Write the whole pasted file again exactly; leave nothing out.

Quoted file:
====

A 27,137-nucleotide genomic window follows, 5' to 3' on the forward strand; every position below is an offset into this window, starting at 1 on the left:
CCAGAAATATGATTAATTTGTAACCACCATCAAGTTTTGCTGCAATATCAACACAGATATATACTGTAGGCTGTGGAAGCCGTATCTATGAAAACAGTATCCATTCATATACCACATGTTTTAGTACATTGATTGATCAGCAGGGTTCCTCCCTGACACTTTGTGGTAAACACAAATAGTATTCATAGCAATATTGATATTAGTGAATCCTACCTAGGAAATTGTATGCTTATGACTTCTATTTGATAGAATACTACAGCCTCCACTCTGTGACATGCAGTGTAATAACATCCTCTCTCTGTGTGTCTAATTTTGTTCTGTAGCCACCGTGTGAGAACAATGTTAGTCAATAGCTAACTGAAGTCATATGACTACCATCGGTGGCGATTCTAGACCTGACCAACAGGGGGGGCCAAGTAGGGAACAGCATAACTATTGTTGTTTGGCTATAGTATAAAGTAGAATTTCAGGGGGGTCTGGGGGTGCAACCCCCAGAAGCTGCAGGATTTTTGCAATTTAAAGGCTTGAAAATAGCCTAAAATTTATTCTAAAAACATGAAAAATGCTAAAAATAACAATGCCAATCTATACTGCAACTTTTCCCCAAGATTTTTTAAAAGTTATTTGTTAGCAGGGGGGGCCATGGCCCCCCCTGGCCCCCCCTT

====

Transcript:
A 27,137-nucleotide genomic window follows, 5' to 3' on the forward strand; every position below is an offset into this window, starting at 1 on the left:
CCAGAAATATGATTAATTTGTAACCACCATCAAGTTTTGCTGCAATATCAACACAGATATATACTGTAGGCTGTGGAAGCCGTATCTATGAAAACAGTATCCATTCATATACCACATGTTTTAGTACATTGATTGATCAGCAGGGTTCCTCCCTGACACTTTGTGGTAAACACAAATAGTATTCATAGCAATATTGATATTAGTGAATCCTACCTAGGAAATTGTATGCTTATGACTTCTATTTGATAGAATACTACAGCCTCCACTCTGTGACATGCAGTGTAATAACATCCTCTCTCTGTGTGTCTAATTTTGTTCTGTAGCCACCGTGTGAGAACAATGTTAGTCAATAGCTAACTGAAGTCATATGACTACCATCGGTGGCGATTCTAGACCTGACCAACAGGGGGGGCCAAGTAGGGAACAGCATAACTATTGTTGTTTGGCTATAGTATAAAGTAGAATTTCAGGGGGGTCTGGGGGTGCAACCCCCAGAAGCTGCAGGATTTTTGCAATTTAAAGGCTTGAAAATAGCCTAAAATTTATTCTAAAAACATGAAAAATGCTAAAAATAACAATGCCAATCTATACTGCAACTTTTCCCCAAGATTTTTTAAAAGTTATTTGTTAGCAGGGGGGGCCATGGCCCCCCCTGGCCCCCCCTT